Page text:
Let's Just Call It "Steve" - Perspectives from The Artist's Road

Let’s Just Call It “Steve”

Perspectives from The Artist’s Road

Steve, photograph by Catalin Tapardel from aurorasaurus.org
Steve as photographed by Catalin Tapardel
Aurorasaurus.org Blog

   We visual artists are deeply interested in light in all its various forms and manifestations. This fall, Ann and I had the opportunity to view the Aurora Borealis while we were on a trip to Minnesota. Soft green clouds and curtains of light raced across the northern sky toward us and over our heads before disappearing. They pulsed rapidly, much like the waves on the lake where we were staying. It was fascinating and lucky for us that our mobile phone cameras could capture even more of it than the eye can see.

   Scientists have long understood what causes the two types of auroras that we see - the Aurora Borealis in the Northern Hemisphere, and the Aurora Australis in the Southern. The technical description from the NOAA goes like this:

   High-energy particles from the sun strike electrons in our magnetosphere. (The magnetosphere is our “force field” which protects our planet from space radiation.) The electrons are energized through acceleration processes in the downwind tail (night side) of the magnetosphere and at lower altitudes along auroral field lines. The accelerated electrons follow the magnetic field of Earth either up or down to the Polar Regions where they collide with oxygen and nitrogen atoms and molecules in Earth’s upper atmosphere. In these collisions, the electrons transfer their energy to the atmosphere thus exciting the atoms and molecules to higher energy states. When they relax back down to lower energy states, they release their energy in the form of light. This is similar to how a neon light works. The aurora typically forms 80 to 500 km above Earth’s surface.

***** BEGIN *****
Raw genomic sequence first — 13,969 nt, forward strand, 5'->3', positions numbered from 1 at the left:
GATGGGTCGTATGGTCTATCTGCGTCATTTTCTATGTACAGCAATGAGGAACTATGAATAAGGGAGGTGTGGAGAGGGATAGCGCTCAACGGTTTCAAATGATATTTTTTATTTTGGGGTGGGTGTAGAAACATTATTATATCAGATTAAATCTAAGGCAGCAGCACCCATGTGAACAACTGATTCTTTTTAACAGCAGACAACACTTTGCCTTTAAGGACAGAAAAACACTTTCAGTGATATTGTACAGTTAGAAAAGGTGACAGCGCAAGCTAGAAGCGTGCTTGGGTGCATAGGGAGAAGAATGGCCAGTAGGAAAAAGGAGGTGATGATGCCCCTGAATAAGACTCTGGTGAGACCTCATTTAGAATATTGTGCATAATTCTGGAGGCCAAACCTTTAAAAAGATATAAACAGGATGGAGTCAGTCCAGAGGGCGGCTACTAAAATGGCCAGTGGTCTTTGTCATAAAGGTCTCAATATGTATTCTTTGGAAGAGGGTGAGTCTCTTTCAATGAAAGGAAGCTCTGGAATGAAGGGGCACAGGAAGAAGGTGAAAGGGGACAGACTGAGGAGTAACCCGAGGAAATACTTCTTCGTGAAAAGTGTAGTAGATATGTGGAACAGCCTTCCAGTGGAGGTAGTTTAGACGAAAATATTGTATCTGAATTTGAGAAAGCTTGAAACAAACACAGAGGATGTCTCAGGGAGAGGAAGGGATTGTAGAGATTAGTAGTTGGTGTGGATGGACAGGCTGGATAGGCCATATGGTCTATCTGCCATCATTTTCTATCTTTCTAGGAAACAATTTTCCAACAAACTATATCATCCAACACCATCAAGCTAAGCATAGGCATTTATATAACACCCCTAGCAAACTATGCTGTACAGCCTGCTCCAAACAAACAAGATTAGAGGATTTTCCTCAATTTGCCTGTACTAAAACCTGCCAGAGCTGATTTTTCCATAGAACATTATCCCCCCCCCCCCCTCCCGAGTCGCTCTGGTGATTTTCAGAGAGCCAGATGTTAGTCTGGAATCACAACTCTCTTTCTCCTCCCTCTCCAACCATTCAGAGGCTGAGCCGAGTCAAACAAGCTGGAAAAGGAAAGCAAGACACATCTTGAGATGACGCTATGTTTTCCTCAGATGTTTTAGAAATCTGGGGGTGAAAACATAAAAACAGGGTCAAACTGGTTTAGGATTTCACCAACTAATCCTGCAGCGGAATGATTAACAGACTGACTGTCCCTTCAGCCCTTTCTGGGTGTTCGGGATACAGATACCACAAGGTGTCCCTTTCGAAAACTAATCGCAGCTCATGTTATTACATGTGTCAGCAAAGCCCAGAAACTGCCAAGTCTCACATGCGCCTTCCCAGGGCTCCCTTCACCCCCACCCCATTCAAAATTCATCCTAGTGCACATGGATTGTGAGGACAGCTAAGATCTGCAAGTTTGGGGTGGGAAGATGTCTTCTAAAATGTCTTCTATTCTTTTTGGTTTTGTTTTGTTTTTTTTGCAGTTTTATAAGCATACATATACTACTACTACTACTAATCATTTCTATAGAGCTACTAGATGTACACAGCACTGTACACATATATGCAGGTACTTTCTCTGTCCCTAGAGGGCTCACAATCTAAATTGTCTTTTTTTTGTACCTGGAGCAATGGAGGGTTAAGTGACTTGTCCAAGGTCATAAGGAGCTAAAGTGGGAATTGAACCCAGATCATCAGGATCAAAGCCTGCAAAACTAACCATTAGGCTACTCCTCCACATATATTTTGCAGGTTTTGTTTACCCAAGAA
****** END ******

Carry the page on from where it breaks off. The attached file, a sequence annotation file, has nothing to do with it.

However, there have been increasing sightings of a new type of light effect that scientists could not explain until very recently. This phenomenon is extremely rare and might not be seen at all except for two things: we are in a period of increased solar activity, called a “solar maximum”; and, amateur photographers who search for all kinds of aurorae have been taking pictures of them. Few scientists who study aurorae and other night sky phenomena had ever seen this new type which appears closer to the equators and is characterized by a purple-pink arch accompanied by green picket fence-like stripes. No one knew what to call it, either. It wasn’t until 2016 that one of the photographers - Chris Ratzlaff - proposed on a Face Book group that it should be named “Steve”, after the mysterious tall shrub from a Dreamworks animated film, Over the Hedge. This may be one of the first times any serious scientific phenomenon has been named after a cartoon character. Later, scientists developed an acronym to go with the name:  Strong Thermal Emission Velocity Enhancement.

   Although Steve will always appear alongside an aurora, not all auroras include a Steve. It is a distinct phenomenon. It is, in fact, not an aurora at all, but an example of an SAID - a Subauroral Ion Drift. We’ll just leave that there.

   So, when you go out aurora hunting this winter, remember Steve. He’s out there, and if you’re lucky, you might just get the chance to meet him! If you do, be sure to submit your pictures to: https://aurorasaurus.org.



Copyright Hulsey Trusty Designs, L.L.C. (except where noted). All rights reserved.
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Photograph of John Hulsey and Ann Trusty in Glacier National Park
We are artists, authors and teachers with over 40 years of experience in painting the world's beautiful places. We created The Artist's Road in order to share our knowledge and experiences with you, and create a community of like-minded individuals.  You can learn more about us and see our original paintings by clicking on the links below.
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